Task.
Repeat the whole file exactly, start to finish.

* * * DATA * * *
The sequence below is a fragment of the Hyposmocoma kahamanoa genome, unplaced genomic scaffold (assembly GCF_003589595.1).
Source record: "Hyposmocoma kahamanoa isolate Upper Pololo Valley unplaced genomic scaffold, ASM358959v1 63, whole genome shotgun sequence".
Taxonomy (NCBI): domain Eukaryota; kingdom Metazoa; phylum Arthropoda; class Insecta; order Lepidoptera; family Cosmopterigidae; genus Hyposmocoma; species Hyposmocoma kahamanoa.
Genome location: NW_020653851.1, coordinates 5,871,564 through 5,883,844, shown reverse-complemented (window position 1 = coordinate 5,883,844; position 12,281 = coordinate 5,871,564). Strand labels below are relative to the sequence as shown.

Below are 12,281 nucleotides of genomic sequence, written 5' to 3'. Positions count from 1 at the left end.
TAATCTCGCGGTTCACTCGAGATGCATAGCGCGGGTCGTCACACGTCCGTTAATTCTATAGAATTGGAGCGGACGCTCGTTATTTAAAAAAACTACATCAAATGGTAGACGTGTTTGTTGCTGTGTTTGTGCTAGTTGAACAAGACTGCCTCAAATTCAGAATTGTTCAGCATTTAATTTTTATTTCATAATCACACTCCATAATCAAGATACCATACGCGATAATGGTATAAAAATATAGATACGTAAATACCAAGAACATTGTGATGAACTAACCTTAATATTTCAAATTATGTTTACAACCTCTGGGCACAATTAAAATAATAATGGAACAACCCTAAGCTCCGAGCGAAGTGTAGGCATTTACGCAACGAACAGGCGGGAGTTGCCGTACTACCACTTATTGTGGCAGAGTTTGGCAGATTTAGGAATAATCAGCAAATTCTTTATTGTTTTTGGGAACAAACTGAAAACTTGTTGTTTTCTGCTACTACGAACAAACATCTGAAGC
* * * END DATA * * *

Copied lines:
The sequence below is a fragment of the Hyposmocoma kahamanoa genome, unplaced genomic scaffold (assembly GCF_003589595.1).
Source record: "Hyposmocoma kahamanoa isolate Upper Pololo Valley unplaced genomic scaffold, ASM358959v1 63, whole genome shotgun sequence".
Taxonomy (NCBI): domain Eukaryota; kingdom Metazoa; phylum Arthropoda; class Insecta; order Lepidoptera; family Cosmopterigidae; genus Hyposmocoma; species Hyposmocoma kahamanoa.
Genome location: NW_020653851.1, coordinates 5,871,564 through 5,883,844, shown reverse-complemented (window position 1 = coordinate 5,883,844; position 12,281 = coordinate 5,871,564). Strand labels below are relative to the sequence as shown.

Below are 12,281 nucleotides of genomic sequence, written 5' to 3'. Positions count from 1 at the left end.
TAATCTCGCGGTTCACTCGAGATGCATAGCGCGGGTCGTCACACGTCCGTTAATTCTATAGAATTGGAGCGGACGCTCGTTATTTAAAAAAACTACATCAAATGGTAGACGTGTTTGTTGCTGTGTTTGTGCTAGTTGAACAAGACTGCCTCAAATTCAGAATTGTTCAGCATTTAATTTTTATTTCATAATCACACTCCATAATCAAGATACCATACGCGATAATGGTATAAAAATATAGATACGTAAATACCAAGAACATTGTGATGAACTAACCTTAATATTTCAAATTATGTTTACAACCTCTGGGCACAATTAAAATAATAATGGAACAACCCTAAGCTCCGAGCGAAGTGTAGGCATTTACGCAACGAACAGGCGGGAGTTGCCGTACTACCACTTATTGTGGCAGAGTTTGGCAGATTTAGGAATAATCAGCAAATTCTTTATTGTTTTTGGGAACAAACTGAAAACTTGTTGTTTTCTGCTACTACGAACAAACATCTGAAGC